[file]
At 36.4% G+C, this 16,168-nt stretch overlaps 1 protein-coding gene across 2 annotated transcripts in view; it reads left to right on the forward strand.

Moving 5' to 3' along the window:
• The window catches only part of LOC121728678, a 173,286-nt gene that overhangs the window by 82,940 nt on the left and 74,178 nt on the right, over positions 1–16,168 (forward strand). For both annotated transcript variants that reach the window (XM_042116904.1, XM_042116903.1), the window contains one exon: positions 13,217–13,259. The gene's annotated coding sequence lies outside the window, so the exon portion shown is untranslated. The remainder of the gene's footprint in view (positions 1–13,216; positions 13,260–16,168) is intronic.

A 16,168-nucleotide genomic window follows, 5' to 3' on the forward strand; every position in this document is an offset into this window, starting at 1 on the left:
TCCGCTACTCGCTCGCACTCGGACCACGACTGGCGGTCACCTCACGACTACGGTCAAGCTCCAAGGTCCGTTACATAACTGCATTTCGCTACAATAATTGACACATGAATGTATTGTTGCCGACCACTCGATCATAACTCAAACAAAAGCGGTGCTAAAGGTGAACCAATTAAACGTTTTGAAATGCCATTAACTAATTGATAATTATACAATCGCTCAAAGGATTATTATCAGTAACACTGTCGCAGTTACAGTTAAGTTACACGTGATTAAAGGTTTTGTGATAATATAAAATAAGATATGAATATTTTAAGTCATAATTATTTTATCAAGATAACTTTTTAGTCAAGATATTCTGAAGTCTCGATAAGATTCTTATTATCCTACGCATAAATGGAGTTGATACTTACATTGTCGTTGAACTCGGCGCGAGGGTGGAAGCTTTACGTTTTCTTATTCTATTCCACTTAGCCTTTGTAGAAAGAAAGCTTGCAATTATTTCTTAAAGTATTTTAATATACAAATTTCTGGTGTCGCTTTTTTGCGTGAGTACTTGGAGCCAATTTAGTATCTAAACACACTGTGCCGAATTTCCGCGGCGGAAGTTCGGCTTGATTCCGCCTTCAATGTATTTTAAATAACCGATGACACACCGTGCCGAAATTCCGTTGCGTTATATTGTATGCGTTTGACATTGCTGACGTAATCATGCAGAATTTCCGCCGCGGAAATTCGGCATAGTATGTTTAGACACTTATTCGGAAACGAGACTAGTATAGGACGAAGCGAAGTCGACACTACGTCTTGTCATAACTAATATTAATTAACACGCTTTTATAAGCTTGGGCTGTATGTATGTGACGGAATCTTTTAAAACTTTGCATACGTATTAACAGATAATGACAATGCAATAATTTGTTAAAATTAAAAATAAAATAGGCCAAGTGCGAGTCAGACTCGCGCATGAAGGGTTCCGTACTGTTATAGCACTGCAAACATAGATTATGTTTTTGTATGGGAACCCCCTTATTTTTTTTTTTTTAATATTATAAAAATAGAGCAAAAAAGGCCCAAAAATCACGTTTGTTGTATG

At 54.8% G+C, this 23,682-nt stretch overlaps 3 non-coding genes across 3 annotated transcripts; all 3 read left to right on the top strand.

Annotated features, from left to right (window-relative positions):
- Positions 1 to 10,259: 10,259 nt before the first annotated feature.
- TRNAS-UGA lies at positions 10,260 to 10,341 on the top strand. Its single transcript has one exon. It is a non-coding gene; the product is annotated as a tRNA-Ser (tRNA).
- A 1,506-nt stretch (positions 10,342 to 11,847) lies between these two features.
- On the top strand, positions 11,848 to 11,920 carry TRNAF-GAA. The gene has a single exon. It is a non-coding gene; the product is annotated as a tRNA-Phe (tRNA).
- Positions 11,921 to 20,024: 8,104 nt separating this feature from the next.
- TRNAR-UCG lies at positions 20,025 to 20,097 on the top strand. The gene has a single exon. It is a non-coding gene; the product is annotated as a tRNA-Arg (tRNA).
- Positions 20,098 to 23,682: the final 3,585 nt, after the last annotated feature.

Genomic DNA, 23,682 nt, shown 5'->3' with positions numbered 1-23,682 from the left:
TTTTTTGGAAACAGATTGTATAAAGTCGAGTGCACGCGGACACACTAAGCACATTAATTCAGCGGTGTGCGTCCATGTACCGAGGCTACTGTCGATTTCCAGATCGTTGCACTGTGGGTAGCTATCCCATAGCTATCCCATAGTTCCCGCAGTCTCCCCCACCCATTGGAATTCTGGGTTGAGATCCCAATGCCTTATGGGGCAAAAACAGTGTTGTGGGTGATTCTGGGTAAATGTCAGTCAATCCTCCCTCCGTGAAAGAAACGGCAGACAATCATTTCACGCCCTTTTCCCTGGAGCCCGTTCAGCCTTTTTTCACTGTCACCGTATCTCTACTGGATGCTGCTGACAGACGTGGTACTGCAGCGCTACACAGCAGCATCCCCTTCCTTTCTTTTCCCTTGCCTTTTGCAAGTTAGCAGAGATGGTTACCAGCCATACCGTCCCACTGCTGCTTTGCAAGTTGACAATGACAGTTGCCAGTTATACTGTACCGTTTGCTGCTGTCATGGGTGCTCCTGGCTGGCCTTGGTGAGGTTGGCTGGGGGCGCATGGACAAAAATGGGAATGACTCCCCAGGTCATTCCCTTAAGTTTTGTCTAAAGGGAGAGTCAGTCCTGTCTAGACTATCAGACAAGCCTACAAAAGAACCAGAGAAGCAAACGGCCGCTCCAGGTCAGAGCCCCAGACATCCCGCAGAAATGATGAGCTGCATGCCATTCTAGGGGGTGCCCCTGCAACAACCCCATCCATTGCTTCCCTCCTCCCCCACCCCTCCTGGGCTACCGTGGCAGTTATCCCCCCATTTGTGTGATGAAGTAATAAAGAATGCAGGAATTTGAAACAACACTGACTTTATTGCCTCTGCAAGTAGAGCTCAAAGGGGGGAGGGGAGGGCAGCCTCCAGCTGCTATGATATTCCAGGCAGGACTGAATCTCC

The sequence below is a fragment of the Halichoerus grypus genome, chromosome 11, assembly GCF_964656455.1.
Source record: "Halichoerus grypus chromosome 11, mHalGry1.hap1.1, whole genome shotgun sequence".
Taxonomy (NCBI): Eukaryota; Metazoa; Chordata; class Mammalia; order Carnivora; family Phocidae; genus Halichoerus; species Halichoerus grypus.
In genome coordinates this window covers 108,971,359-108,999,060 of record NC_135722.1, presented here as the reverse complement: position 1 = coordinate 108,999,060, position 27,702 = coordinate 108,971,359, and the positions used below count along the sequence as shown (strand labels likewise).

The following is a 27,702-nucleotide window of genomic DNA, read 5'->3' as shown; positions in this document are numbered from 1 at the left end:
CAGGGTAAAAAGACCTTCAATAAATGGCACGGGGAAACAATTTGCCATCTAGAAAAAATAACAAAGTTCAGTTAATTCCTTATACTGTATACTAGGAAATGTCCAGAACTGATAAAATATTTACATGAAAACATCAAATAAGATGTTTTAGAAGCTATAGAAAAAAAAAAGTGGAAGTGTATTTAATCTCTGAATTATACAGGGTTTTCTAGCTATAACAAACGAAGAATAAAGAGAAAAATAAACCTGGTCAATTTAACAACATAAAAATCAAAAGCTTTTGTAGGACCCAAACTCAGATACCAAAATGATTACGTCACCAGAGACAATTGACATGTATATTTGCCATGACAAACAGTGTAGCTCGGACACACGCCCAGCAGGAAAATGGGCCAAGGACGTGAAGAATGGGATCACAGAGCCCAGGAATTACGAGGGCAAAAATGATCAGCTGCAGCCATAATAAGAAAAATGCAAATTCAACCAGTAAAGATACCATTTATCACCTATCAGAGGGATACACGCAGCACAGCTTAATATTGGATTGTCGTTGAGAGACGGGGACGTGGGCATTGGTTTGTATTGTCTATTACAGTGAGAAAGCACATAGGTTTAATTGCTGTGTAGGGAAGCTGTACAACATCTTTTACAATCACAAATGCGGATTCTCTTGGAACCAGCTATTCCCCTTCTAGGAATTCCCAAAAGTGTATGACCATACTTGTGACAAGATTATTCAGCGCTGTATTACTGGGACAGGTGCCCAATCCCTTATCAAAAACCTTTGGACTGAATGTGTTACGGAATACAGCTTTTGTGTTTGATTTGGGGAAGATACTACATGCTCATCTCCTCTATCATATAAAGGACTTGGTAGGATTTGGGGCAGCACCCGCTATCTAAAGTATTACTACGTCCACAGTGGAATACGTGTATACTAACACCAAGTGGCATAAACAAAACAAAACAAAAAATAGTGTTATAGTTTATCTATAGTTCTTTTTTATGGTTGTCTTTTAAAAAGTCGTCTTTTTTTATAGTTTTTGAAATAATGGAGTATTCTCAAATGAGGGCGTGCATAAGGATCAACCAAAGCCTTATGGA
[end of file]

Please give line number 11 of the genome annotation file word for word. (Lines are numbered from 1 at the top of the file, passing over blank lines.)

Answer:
- On the top strand, positions 11,848 to 11,920 carry TRNAF-GAA. The gene has a single exon. It is a non-coding gene; the product is annotated as a tRNA-Phe (tRNA).